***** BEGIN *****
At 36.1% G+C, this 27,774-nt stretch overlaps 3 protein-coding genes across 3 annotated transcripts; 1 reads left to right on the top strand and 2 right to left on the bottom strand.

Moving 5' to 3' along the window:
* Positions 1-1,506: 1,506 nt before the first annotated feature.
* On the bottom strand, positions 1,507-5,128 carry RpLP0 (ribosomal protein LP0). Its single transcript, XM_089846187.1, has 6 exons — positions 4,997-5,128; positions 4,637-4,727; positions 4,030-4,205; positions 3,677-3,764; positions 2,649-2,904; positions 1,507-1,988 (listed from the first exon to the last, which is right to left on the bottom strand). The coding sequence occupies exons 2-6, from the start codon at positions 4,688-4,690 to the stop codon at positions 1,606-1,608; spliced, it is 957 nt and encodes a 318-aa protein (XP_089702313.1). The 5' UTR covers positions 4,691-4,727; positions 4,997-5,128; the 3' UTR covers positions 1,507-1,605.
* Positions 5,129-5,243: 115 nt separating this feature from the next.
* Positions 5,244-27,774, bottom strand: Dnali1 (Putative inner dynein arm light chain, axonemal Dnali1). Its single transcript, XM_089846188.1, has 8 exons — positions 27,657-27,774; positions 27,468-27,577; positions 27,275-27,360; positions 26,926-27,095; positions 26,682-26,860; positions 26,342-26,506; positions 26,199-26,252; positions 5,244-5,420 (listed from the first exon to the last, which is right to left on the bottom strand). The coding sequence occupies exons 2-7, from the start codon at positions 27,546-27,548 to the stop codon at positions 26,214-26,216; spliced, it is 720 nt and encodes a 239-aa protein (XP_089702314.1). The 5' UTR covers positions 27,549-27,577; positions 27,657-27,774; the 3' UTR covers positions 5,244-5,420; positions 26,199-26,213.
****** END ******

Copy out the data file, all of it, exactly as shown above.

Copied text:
At 36.1% G+C, this 27,774-nt stretch overlaps 3 protein-coding genes across 3 annotated transcripts; 1 reads left to right on the top strand and 2 right to left on the bottom strand.

Moving 5' to 3' along the window:
* Positions 1-1,506: 1,506 nt before the first annotated feature.
* On the bottom strand, positions 1,507-5,128 carry RpLP0 (ribosomal protein LP0). Its single transcript, XM_089846187.1, has 6 exons — positions 4,997-5,128; positions 4,637-4,727; positions 4,030-4,205; positions 3,677-3,764; positions 2,649-2,904; positions 1,507-1,988 (listed from the first exon to the last, which is right to left on the bottom strand). The coding sequence occupies exons 2-6, from the start codon at positions 4,688-4,690 to the stop codon at positions 1,606-1,608; spliced, it is 957 nt and encodes a 318-aa protein (XP_089702313.1). The 5' UTR covers positions 4,691-4,727; positions 4,997-5,128; the 3' UTR covers positions 1,507-1,605.
* Positions 5,129-5,243: 115 nt separating this feature from the next.
* Positions 5,244-27,774, bottom strand: Dnali1 (Putative inner dynein arm light chain, axonemal Dnali1). Its single transcript, XM_089846188.1, has 8 exons — positions 27,657-27,774; positions 27,468-27,577; positions 27,275-27,360; positions 26,926-27,095; positions 26,682-26,860; positions 26,342-26,506; positions 26,199-26,252; positions 5,244-5,420 (listed from the first exon to the last, which is right to left on the bottom strand). The coding sequence occupies exons 2-7, from the start codon at positions 27,546-27,548 to the stop codon at positions 26,214-26,216; spliced, it is 720 nt and encodes a 239-aa protein (XP_089702314.1). The 5' UTR covers positions 27,549-27,577; positions 27,657-27,774; the 3' UTR covers positions 5,244-5,420; positions 26,199-26,213.